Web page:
Category Archives: Qui Xiaolong

Pulp Friday: the pulp of John D MacDonald

The Empty Trap popular Library 1957“He Sold His Soul For Another Man’s Wife.”

This weeks Pulp Friday is a selection of covers from the prolific US thriller writer, John D MacDonald.

MacDonald got his start writing for pulp magazines in the late forties, then rode the paperback boom that occurred in the fifties and early sixties. He was the author of over sixties books, as well as numerous short stories and articles.

He is probably best know for creating the fictional private investigator Travis McGee, who featured in 21 of McDonald’s books.

A number of his books have been adapted for film and television. His novel The Executioners was filmed as Cape Fear, starring Gregory Peck, Robert Mitchum and Polly Bergen, in 1962, and again by Martin Scorsese in 1991. One of the McGee books, Darker Than Amber, was made into a film of the same name, starring Rod Taylor, in 1970.

The following selection of covers spans the late fifties to the early seventies and include many of the Fawcett Gold Medal editions of McDonald’s work, as well as the UK Pan paperback additions.

Enjoy.

April-Evil3 You Live Once Fawcett Gold medal 1957

Cape Fear Coronet Books 1960

Death Trap Pan 1958

The Only Girl in the Game Fawcett Gold Medal 1960

The Only Girl in the Game Pan Books 1960

One Monday We Killed then all Fawcett Gold medal 1961

On The Run Gold Medal Books 1963

The Drowner Fawcett Gold medal 1963

The Quick Red Fox Pan Books 1964

Dress Her in Indigo GM version Fawcett gold medal 1969

Darker than amber. Pan Books 1966jpeg

The Damned Fawcett Gold medal

The Neon Jungle FG medal 1988

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Writing noir fiction in Asia

Late last week in Phnom Penh a book was launched that I’m very proud to have a story in.

It’s called Phnom Penh Noir, an anthology of 14 noir stories set in Cambodia. Amongst the authors are Roland Joffe, the director whose credits include the 1984 film The Killing Fields, John Burdett, author of the Sonchai Jitpleecheep series and Christopher G Moore, who also edited the book. Interestingly, there’s also stories by Khmer and Thai authors.

If you’re looking for an interesting take on noir fiction, I’d urge you to check this book out.

I’ve noticed a bit of interest lately around the idea of setting noir crime fiction in Asia.

My debut novel Ghost Money is set in Cambodia the mid-nineties, the point at which the long-running Khmer Rouge insurgency started to fragment and the country was torn by political instability. It’s been out for several months now and nearly everyone who has reviewed it has labelled it noir fiction. Which is very fine with me.  As I noted in my last post, some have even dubbed it Asian noir, which sounds even cooler. 

Ghost Money is the story of a disillusioned Vietnamese Australian ex-cop called Max Quinlan, who is hired to find an Australian businessman, Charles Avery, missing in the chaos.… Read more

Book review: Death of a Red Heroine

Several months ago, I did a post (which you can view here) on why so little indigenous crime fiction comes out of China.

One of the authors I mentioned, probably the best known Chinese crime writer in the West, is the Chinese born US-based Qui Xiaolong. His character, a poetry-sprouting cop called Chen Cao based in Shanghai, has featured in several novels.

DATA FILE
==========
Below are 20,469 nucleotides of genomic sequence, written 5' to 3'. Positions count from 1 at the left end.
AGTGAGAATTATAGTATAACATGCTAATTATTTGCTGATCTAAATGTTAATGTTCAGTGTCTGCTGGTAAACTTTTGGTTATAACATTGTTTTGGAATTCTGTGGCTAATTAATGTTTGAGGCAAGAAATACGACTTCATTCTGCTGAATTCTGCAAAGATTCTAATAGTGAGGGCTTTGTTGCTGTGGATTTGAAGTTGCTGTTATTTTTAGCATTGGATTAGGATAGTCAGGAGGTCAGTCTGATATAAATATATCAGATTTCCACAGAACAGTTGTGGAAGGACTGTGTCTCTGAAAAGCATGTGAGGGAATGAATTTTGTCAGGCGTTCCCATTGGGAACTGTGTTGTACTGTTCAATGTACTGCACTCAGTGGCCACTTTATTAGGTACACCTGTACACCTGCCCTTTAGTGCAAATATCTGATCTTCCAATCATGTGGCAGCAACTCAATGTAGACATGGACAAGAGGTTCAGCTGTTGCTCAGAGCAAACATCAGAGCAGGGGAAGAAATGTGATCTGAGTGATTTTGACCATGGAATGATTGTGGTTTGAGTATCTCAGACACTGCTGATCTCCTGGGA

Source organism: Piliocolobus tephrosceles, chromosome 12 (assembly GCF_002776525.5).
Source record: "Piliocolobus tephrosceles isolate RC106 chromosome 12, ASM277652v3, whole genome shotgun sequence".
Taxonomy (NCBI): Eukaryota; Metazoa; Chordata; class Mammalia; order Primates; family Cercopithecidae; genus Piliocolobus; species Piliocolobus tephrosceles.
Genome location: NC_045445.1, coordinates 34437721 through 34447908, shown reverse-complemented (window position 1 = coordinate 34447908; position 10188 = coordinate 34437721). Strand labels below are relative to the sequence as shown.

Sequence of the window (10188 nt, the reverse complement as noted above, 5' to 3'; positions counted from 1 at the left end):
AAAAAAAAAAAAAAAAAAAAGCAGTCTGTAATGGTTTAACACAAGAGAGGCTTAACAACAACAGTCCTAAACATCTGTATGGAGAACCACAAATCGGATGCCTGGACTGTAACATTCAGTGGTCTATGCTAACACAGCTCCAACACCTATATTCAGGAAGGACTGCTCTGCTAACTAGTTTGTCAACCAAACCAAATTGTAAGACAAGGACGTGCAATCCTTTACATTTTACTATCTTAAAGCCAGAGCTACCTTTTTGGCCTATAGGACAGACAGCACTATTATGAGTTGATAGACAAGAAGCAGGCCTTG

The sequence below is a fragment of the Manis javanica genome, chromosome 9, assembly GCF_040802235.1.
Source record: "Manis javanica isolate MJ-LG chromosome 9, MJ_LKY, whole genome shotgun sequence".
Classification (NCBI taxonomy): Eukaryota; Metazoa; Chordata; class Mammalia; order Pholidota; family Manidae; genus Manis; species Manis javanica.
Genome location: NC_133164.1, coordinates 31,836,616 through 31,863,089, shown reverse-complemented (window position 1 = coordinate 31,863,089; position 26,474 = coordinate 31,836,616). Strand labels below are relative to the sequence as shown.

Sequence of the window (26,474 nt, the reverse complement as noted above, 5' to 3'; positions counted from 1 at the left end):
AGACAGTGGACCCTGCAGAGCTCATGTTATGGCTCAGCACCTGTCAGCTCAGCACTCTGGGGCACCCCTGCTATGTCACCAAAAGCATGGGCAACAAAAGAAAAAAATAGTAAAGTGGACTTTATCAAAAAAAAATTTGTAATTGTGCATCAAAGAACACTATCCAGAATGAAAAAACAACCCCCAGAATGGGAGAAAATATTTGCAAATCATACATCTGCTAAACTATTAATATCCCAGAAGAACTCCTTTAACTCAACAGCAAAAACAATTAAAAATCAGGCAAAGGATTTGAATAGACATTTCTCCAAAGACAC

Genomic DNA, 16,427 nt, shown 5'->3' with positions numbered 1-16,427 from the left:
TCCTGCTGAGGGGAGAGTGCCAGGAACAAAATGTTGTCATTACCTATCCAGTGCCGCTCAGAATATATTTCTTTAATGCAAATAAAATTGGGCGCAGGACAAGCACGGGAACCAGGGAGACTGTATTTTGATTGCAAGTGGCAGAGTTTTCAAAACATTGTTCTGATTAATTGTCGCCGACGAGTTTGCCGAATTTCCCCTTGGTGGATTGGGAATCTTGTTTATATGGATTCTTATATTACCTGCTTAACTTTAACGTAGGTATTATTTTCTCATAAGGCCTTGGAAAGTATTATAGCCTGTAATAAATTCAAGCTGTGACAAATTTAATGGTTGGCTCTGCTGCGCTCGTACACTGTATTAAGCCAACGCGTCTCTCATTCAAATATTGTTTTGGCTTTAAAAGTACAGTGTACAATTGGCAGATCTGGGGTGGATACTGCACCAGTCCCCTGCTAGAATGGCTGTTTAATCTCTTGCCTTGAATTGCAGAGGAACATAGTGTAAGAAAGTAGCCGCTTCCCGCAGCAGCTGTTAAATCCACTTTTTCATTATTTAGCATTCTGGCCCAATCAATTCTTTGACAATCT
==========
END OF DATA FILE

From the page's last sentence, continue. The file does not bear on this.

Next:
When Karen Chisholm, one of the reviewers of the excellent site Australian Crime Fiction, mentioned she was reviewing one of Xiaolong’s books, Death of a Red Heroine, published in 2000, I was keen to cross post it. Her review is below.

Book synopsis:

Shanghai in the mid-1990s is a city caught between reverence for the past and fascination with a tantalizing, market-driven present. When the body of a young “national model worker,” revered for her adherence to the principles of the Communist Party, turns up in a canal, Chen is thrown into the midst of these opposing forces. As he struggles to unravel the hidden threads of this paragon’s life, he finds himself challenging the very political forces that have guided his life since birth. With party-line-spouting superiors above him and detectives who resent his quick promotion beneath him, Chen finds himself wondering whether justice is a concept at all meaningful in late-20th-century China.… Read more

In China, crime fiction and social harmony do not mix

Something was confirmed for me over the last couple of days that I’ve long suspected: crime fiction and authoritarian governments do not mix.

But before I explore this further, a little background is required.

On Friday night, I and over a thousand other people crammed into the Melbourne Town Hall for the Gala Night of Story Telling 2011: Voices from Elsewhere, organised by the Wheeler Centre.

Of the eight writers who spoke, my favourite story was Chinese writer Murong Xuecun’s parable about the power of traumatic historical events, in this case Mao’s Cultural Revolution, to distort the individual psyche, even long after they are over.

Murong was 28 and working as a sales manager for a car company in Chengdu, the capital of Sichuan province and China’s fifth most populous city, when he started posting his first novel on the Internet.

The book, originally titled Chengdu Please Forget Me Tonight, focuses on three young men in newly capitalist Chengdu, their dead-end jobs, and relationships, their drinking, gambling and whoring.

It became a cult sensation among young middle class Chinese. It also landed him in a lot of trouble, especially when Murong refused to join the Chinese Writers Society, the state sponsored writers organisation.

In addition to selling through the roof in China, the book has been translated into English as Leave Me Alone: A Novel of Chengdu.… Read more